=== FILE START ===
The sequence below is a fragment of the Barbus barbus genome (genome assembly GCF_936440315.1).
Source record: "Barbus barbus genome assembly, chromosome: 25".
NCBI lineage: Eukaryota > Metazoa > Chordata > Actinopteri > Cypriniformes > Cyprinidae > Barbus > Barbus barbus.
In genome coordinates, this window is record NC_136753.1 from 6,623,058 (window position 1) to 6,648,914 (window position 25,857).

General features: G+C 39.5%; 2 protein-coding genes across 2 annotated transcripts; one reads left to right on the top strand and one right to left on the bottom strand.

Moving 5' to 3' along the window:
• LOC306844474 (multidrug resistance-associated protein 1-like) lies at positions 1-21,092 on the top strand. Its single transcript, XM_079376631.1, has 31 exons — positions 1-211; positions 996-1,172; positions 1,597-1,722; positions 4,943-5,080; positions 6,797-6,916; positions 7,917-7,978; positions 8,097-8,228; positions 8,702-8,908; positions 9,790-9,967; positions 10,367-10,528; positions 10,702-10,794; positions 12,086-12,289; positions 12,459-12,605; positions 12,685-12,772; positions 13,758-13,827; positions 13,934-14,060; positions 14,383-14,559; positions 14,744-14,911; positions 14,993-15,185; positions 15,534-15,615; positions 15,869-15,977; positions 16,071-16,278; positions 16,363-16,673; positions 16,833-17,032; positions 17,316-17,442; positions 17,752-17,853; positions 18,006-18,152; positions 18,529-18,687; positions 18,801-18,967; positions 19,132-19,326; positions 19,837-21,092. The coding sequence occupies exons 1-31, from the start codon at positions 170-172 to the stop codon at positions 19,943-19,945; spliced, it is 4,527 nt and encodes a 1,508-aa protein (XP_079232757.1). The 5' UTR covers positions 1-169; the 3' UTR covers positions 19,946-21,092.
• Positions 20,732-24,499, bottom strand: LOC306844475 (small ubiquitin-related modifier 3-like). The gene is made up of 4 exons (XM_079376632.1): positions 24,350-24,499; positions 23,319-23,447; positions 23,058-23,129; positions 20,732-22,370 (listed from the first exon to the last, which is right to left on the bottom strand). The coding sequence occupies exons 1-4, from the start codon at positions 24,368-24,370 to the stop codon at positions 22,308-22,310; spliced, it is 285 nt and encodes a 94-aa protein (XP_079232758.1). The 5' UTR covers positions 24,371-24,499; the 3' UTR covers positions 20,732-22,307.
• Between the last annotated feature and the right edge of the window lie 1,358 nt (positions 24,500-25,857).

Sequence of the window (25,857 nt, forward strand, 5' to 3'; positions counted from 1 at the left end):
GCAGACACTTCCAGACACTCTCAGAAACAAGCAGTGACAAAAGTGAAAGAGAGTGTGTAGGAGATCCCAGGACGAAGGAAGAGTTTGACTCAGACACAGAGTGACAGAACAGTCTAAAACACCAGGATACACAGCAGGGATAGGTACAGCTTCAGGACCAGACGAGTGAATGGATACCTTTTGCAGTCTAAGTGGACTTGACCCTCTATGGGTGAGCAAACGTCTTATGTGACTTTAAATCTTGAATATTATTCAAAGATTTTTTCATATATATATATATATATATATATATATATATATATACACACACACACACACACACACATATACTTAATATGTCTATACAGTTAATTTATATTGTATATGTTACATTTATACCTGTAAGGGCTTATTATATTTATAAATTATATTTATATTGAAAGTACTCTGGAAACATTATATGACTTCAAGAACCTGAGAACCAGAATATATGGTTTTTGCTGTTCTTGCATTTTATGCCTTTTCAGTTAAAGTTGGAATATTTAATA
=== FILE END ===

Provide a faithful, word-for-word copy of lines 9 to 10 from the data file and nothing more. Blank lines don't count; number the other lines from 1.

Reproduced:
• Between the last annotated feature and the right edge of the window lie 1,358 nt (positions 24,500-25,857).

Sequence of the window (25,857 nt, forward strand, 5' to 3'; positions counted from 1 at the left end):